I'm with you on the cold temps gobluedim, thats why I'm afraid to put plants out. One persons cold (60 degrees) might not be my cold (40 or below )at all. haha

    Bookmark   February 23, 2010 at 5:50PM
Thank you for reporting this comment. Undo
linda_schreiber(z5/6 MI)

Great thread! Thanks, all!

This kind of Haworthia will close in on itself when it is too dry. Drier yet, and it becomes a balled fist, trying to retain humidity. Yeah, replant it, but keep it in really well-drained soil. Add all that sand to the cactus soil you replant it in.

I have never seen a Jade in flower.... Details on the hacking and/or cool treatment, please? I may not have the heart to, just for my own pleasure, but would like to know.

I have a really great Silver Squill (Ledebouria socialis) that the husband named "Bob" because it reminds him of Bob Marley... Spreads vegetatively from surface bulblets. It had not flowered for over 15 yrs until I (neglectfully) stopped potting up in larger pots when it got too dense. It was then in a dish about 2 ft in diameter. Once it was limited on growing space, it panicked and flowered. All over. Little flowers, but one from each of probably 75 ramets in the pot. Wow. We now take the time to enjoy 'pregnant Bob' before I upsize his pot again.

With Amaryllis, I put the potted plant outside in late spring, and let it live there in medium shade til around mid-Sep, when I pull it in, stop watering, let the leaves die down naturally sending all that good stuff into the bulb. I stick the pot under the kitchen sink. Around mid-Dec, I pull it back out, water it well, and stand back. I usually get two, sometimes three flowering stalks.

Xmas cactus need a rest time after they flower, and it's best not to push them too hard til early Apr. Then the plant has to recoup. Hopefulauthor is right. Wait til late summer or early fall before you start trying to force flowers.

I had never seen a Dieffenbachia in flower, but my husband's mother had them flowering every winter. When we all talked it through, the immense Dief was growing pushed close-in to a picture window in a 1950s ranch. The window-side leaves would literally freeze to the window. About a month later. the plant would start flowering.... Coincidence? I think not! Relevant to the "SHOCK therapy" topic? Yep, I think so!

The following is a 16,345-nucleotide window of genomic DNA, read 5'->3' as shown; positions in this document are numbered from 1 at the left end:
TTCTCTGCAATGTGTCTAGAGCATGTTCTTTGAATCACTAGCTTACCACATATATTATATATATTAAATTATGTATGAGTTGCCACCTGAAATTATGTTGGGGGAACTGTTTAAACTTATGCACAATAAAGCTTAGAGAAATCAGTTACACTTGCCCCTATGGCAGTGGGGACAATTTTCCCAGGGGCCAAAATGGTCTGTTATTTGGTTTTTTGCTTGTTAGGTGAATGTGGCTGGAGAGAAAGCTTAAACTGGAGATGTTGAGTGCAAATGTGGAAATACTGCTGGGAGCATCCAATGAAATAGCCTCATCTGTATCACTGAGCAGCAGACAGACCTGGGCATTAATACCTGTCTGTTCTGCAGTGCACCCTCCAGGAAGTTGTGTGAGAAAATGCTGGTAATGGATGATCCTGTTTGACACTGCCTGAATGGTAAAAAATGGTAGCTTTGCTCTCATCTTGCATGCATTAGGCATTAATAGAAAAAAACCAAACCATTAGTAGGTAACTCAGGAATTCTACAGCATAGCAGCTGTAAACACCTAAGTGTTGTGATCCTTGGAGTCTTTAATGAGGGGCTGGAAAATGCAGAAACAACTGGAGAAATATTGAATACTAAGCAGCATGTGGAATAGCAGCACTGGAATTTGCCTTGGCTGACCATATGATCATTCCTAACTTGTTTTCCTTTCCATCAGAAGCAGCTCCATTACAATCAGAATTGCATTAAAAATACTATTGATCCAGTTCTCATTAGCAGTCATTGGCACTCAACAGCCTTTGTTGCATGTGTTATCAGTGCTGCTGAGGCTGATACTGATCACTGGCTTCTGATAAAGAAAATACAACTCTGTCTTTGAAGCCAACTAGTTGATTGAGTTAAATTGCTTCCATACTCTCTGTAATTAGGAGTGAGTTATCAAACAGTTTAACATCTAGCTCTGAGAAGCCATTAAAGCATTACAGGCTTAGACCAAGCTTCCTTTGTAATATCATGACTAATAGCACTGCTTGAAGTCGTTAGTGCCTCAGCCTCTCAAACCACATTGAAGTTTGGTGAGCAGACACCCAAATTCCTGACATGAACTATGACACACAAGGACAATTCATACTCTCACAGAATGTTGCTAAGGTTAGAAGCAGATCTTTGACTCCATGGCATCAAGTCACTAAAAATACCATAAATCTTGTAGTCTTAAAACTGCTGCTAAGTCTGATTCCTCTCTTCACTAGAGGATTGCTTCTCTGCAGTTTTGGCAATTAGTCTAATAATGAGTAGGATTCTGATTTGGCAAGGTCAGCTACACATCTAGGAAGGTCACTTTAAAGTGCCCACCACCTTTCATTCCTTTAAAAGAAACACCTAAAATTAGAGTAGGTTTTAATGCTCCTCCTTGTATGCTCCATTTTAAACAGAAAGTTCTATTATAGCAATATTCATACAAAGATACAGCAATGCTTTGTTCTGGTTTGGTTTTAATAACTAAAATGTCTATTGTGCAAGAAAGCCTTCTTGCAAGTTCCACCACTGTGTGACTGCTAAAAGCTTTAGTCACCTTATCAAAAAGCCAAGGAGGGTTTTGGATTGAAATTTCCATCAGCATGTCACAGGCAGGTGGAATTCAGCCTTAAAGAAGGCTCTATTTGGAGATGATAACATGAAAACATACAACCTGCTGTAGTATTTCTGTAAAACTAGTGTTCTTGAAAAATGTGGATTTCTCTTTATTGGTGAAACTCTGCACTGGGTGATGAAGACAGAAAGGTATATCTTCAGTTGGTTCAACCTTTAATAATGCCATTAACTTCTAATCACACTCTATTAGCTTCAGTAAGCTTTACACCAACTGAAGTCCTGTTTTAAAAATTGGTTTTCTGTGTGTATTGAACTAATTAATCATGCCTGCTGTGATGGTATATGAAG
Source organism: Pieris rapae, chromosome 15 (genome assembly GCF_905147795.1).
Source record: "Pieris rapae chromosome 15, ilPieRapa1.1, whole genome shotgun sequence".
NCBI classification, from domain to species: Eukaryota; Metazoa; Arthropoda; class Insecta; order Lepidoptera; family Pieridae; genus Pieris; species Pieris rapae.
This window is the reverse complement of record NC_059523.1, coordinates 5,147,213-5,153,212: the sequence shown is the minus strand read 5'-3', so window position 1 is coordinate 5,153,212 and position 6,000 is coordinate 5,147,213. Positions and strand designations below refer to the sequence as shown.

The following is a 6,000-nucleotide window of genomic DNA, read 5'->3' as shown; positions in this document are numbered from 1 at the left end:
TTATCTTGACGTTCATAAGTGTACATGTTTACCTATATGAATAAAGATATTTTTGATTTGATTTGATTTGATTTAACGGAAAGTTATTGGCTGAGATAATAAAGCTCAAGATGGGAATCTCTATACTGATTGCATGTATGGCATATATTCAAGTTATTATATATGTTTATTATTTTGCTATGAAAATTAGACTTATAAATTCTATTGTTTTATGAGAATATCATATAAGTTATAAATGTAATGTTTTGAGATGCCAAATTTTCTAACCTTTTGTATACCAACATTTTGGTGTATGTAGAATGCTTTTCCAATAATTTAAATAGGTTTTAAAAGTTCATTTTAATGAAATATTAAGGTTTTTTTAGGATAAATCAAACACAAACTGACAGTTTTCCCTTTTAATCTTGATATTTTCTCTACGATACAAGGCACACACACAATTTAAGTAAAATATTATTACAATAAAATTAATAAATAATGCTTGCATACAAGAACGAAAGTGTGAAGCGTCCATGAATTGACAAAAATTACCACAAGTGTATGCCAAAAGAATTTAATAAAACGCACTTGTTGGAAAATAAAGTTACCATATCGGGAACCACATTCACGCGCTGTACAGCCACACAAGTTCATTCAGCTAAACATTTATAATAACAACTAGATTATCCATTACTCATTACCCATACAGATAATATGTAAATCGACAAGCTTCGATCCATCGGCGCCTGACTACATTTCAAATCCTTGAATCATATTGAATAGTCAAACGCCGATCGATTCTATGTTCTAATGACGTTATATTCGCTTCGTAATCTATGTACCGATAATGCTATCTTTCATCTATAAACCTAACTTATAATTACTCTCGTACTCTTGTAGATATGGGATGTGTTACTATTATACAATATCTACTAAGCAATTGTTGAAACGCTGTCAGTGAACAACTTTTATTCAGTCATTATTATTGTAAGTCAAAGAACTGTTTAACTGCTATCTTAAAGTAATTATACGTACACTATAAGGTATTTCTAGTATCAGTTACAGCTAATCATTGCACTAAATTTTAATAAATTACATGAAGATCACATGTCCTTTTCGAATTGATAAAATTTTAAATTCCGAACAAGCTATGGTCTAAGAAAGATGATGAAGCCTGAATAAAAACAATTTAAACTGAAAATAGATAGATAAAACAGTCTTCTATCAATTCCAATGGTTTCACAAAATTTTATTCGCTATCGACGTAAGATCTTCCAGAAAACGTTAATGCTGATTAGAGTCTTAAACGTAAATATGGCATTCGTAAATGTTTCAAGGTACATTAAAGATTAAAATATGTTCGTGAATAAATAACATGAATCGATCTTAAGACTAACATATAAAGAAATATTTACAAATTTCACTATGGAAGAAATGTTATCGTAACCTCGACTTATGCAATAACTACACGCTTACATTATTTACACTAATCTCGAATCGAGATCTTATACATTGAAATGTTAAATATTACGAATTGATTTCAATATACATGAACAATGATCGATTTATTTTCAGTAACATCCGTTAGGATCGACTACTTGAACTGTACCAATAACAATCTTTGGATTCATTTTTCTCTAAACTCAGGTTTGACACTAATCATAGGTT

Bookmark   February 23, 2010 at 7:17PM
Thank you for reporting this comment. Undo

Linda, No need to cut back the Jade to force flowering. I've done it numerous times without cutting it back. The treatment is just cooler temps and hold off on water in the fall for a few weeks then resume normal watering.
Check the faq's over on the cacti and succulents forum---link at the top of this forum.

    Bookmark   February 23, 2010 at 8:20PM
Thank you for reporting this comment. Undo

I must say a lot has happened here since I posted..Did anyone notice the time I started this thread..?

It was at the crack of dawn..I just woke up to this thought and decided to put it out there. In fact, I write poems and music in my sleep, and in the am, write down the words...Sheesh I think I do more thinking in my sleep than when I am up!

For two years I have not been able to get my "grapefruit tree" to flower the way it was when I bought it. This year, I let it get bone dry, and let it sit in a room that was in the 50's for two months, and now you should see the thing busting out in buds! Just as soon as they open, I will post the pics. I guess I made it to easy for that plant to just stay green and not bud here and there by giving the same royal treatment I give all my other tropicals..Lot's of warmth and waterings!

Toni, great points you mention. In fact, so much you said, that one knows you care for your plants! No wonder they look so good, all year long! Bravo.

Gobledjm, fantastic ideas and way of looking at things..You certainly put a twist on things that makes one think..